The coachman was at the door in a moment and the ladies stepped down to make their way along the flagged path leading up to the house with its central door set between mullioned windows. They were soon shown into a comfortable yet old-fashioned parlour furnished in country style. On one side of the gleaming mahogany fireplace was an oak dresser displaying a wealth of pewter, illuminated by the bright flames of the fire in the grate, and in the opposite corner, a grandfather clock with a painted face of flowers and cupids stood ticking the hours away. Placed before the hearth an ancient settee draped in chintz and a sturdy settle adorned with blue check cushions were arranged to make the best use of the heat of the coals.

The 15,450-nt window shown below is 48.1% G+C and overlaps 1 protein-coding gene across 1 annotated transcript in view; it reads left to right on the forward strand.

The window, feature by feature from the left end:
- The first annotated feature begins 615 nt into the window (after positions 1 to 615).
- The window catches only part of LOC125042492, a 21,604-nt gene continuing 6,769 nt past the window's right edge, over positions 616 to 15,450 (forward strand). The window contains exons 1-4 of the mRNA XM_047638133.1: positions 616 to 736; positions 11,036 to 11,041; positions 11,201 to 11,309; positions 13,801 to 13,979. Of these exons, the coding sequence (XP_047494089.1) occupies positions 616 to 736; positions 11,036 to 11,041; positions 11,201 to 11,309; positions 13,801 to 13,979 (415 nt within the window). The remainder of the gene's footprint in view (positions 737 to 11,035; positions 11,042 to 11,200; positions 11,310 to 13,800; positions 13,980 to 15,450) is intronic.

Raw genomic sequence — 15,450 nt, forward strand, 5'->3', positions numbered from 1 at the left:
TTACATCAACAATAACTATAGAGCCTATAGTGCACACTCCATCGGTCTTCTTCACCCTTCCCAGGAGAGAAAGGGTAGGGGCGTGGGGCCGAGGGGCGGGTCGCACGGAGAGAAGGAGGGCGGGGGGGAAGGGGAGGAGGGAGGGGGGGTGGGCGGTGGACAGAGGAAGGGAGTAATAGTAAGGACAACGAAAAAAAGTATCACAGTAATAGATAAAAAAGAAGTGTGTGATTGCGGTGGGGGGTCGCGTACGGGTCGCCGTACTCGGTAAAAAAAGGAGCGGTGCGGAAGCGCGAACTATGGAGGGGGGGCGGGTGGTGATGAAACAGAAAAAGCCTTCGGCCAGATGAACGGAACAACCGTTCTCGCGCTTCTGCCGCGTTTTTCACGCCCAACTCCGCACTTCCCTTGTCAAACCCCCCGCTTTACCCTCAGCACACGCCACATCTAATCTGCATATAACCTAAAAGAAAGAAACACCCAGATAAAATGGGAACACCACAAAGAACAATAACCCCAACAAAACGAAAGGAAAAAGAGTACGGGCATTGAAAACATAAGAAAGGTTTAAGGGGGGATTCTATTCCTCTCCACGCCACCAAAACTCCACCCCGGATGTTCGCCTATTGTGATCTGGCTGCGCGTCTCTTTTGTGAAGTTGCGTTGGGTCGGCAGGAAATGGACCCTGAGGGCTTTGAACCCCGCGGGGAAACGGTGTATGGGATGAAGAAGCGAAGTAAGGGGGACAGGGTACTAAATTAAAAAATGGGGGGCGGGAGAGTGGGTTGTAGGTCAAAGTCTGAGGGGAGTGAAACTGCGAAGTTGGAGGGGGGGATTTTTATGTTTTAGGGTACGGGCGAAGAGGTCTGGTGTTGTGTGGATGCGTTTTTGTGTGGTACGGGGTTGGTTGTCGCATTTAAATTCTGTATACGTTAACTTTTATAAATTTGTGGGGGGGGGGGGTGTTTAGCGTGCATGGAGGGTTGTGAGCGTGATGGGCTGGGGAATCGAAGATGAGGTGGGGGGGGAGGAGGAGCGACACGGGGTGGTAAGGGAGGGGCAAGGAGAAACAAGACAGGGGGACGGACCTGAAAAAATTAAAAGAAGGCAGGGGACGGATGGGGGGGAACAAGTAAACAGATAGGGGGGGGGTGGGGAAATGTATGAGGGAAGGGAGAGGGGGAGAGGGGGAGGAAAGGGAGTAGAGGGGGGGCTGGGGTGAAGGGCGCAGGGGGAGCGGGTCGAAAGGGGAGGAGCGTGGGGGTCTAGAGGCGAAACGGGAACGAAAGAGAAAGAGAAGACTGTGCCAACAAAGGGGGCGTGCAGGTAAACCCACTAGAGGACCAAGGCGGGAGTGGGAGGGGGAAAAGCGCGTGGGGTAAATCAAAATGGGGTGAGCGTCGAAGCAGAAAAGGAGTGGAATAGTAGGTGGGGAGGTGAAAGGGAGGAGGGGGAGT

Georgiana looked around her with wonder. Such a cosy room and stuffed with objects of varying interest, though not necessarily of great worth. It had the feeling of what she imagined it would be like to enter a ship, with its low, beamed ceiling and dark, panelled walls. Every surface displayed some treasure, from exotic shells, oyster pink and glossy with a finish of pearl, to spiky sea urchins and stiff, bony sea horses. A mahogany box brimming with bright fishing flies lay open on the shelf before the window, in between a Chinese bowl decorated with peonies in vivid blue and the skeletal remains of what appeared to be a large and rather sinister looking fish.